Flashlight Apps on Google Play request up to 77 permissions, Avast finds

Avast researchers have found that Android flashlight applications request an average of 25 permissions to access data or features on mobile devices, potentially exposing users in unnecessary ways.
Using apklab.io, Avast’s mobile threat intelligence platform, Avast analyzed the permissions requested by 937 flashlight apps currently or previously on the Google Play Store. Out of these, 408 request 10 permissions or less, 267 request between 11 and 49 permissions, and 262 apps request between 50 and 77 permissions.
Applications can request permissions to access data or features on devices they need in order to function properly. For example, a flashlight application needs access to the phone’s flash in order to use it as a flashlight. However, many applications request access to more permissions than they actually need.
“Some of the permissions requested by the flashlight applications we looked into are really hard to explain, like the right to record audio,” said Luis Corrons, a security evangelist at Avast. Seventy-seven apps request that ability, Corrons said. “The flashlight apps we looked into are just an example of how even the simplest apps can access personal data, and it’s often not just the app developers that gain access to data when users download an app, but the ad partners they work with to monetize. Developer privacy policies are unfortunately not inclusive, as in many cases, further privacy policies from third-parties are linked within them.”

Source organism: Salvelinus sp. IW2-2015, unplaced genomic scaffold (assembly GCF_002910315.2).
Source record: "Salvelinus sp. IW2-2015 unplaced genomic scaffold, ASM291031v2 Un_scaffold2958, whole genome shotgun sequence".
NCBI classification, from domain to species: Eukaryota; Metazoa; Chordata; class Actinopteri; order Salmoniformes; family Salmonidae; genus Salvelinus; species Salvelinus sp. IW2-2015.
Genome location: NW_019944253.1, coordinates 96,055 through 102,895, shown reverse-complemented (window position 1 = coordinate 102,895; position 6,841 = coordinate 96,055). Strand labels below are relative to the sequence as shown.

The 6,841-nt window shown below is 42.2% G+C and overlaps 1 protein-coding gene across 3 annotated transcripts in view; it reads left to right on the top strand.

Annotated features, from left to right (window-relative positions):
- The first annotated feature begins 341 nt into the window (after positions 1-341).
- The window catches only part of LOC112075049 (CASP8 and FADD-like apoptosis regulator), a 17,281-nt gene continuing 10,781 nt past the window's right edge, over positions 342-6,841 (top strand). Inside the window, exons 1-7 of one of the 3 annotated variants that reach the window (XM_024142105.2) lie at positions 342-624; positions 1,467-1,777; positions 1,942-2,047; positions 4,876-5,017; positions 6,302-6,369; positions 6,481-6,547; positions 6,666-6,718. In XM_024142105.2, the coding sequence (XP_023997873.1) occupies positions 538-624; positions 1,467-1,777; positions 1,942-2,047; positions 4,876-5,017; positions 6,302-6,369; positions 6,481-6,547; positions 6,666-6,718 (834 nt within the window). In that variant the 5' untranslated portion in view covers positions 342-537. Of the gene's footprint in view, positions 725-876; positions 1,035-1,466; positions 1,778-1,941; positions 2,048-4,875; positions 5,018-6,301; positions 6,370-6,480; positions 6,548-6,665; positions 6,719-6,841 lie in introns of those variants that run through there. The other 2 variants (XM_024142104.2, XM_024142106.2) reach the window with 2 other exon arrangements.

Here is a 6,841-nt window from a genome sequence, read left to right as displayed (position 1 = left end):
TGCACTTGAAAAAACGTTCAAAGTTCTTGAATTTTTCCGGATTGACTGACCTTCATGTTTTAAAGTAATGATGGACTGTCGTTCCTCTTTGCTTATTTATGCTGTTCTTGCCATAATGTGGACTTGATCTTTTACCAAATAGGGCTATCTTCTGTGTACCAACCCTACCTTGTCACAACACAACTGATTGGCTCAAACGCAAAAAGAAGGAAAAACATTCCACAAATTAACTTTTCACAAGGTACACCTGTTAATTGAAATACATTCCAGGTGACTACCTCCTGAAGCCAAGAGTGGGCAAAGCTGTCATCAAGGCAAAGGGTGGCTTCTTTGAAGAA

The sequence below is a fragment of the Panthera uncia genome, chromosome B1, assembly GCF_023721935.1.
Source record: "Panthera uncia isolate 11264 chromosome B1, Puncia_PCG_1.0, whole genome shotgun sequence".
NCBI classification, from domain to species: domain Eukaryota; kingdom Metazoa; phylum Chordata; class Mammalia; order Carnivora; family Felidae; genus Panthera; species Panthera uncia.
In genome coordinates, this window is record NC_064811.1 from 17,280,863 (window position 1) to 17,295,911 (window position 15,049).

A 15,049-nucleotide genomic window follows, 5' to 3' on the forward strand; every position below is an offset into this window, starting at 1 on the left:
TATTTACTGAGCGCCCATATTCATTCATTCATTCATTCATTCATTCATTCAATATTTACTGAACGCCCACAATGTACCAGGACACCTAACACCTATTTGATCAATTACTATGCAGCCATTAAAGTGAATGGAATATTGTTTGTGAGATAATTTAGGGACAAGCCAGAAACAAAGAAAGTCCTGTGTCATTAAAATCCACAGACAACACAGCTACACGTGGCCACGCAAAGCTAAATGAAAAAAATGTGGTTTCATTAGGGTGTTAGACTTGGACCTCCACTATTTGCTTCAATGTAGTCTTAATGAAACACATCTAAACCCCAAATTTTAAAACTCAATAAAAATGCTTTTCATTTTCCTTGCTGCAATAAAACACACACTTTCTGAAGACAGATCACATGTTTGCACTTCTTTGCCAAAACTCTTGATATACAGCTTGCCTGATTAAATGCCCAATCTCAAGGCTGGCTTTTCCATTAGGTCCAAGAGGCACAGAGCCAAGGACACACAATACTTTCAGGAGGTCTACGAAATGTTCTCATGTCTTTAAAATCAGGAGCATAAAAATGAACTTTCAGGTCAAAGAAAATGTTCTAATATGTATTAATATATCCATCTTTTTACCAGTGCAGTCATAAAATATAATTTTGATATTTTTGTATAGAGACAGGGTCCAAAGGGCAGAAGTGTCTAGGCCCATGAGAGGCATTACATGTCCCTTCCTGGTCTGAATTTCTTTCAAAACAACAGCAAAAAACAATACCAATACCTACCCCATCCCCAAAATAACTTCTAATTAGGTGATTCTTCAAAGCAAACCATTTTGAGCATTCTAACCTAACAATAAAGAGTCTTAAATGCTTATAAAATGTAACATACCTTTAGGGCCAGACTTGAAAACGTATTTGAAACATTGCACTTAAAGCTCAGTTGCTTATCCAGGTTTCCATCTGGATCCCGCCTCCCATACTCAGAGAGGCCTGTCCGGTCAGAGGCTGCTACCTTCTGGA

Apps may request inappropriate permissions, but that does not necessarily mean they carry out malicious activities. When a user installs an app, they grant the app and any third-parties associated with it the right to carry out actions the app lists in the permissions section. App developers often integrate ad software development kits (SDKs) into their code to earn money from advertisers. To allow these SDKs to target users with ads, the apps request permissions.
Users can protect themselves by carefully checking the permissions an app requests before installing it, and by reading privacy policies, terms and conditions, and user reviews on the app’s download page. Most phones today include built-in flashlight apps, so there may be no reason to install another.

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17 February 2020

16 02 2020